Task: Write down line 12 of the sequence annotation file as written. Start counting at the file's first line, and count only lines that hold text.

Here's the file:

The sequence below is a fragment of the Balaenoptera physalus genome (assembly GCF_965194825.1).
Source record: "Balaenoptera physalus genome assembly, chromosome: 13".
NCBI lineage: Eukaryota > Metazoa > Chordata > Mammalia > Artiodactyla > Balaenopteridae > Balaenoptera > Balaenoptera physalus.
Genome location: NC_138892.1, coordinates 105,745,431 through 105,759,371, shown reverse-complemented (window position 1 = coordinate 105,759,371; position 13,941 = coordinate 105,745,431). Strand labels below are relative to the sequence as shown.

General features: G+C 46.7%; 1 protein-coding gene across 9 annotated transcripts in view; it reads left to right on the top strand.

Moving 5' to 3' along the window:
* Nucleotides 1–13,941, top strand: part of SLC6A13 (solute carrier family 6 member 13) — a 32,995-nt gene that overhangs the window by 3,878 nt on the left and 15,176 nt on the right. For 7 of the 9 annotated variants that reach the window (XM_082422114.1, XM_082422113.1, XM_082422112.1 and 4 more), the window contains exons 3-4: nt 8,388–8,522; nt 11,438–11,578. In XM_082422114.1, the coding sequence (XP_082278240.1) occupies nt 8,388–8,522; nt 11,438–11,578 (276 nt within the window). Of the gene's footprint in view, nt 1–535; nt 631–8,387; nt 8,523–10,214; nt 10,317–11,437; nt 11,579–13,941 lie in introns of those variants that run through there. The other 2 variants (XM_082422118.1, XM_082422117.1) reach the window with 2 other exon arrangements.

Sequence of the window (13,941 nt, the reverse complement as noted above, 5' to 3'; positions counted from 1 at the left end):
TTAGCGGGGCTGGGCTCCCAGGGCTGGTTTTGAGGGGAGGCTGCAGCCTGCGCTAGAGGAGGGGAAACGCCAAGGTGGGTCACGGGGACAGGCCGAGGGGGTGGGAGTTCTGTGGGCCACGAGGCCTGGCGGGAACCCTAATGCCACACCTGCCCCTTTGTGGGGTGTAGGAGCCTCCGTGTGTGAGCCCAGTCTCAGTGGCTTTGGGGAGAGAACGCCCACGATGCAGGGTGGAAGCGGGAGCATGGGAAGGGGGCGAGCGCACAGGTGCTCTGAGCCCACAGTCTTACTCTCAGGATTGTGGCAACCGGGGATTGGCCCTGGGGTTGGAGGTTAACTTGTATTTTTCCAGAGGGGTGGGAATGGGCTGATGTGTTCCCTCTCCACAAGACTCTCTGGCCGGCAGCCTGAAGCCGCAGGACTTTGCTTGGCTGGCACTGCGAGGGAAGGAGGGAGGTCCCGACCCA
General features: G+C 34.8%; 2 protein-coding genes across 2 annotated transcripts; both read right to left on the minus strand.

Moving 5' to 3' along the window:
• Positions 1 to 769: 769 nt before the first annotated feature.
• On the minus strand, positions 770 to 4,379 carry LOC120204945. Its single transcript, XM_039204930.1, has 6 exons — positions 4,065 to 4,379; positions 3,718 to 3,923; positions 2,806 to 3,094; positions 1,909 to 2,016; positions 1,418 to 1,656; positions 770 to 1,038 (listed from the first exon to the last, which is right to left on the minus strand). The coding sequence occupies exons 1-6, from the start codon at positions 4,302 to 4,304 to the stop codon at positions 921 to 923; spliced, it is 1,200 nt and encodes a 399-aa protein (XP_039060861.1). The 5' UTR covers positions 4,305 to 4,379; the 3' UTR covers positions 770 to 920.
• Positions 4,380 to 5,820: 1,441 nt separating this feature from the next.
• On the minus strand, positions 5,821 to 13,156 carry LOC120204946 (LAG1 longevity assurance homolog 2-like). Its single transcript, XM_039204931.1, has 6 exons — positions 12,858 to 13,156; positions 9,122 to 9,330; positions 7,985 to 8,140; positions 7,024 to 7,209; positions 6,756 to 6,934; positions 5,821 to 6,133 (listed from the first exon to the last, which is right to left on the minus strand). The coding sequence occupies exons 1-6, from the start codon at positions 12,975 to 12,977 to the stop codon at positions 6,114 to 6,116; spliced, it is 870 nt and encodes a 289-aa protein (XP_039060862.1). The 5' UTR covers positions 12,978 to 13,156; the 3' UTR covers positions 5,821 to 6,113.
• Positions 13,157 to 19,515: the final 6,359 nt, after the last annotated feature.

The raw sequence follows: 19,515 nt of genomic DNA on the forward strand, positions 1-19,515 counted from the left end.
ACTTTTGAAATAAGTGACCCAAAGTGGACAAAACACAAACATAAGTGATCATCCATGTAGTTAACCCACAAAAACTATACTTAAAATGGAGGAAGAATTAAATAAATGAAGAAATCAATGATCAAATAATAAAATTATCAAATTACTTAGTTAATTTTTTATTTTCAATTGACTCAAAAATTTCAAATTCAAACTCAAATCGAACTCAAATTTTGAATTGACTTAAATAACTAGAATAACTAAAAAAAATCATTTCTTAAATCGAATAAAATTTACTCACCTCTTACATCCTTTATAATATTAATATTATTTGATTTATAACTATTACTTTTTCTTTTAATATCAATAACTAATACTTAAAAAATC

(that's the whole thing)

• Positions 1 to 769: 769 nt before the first annotated feature.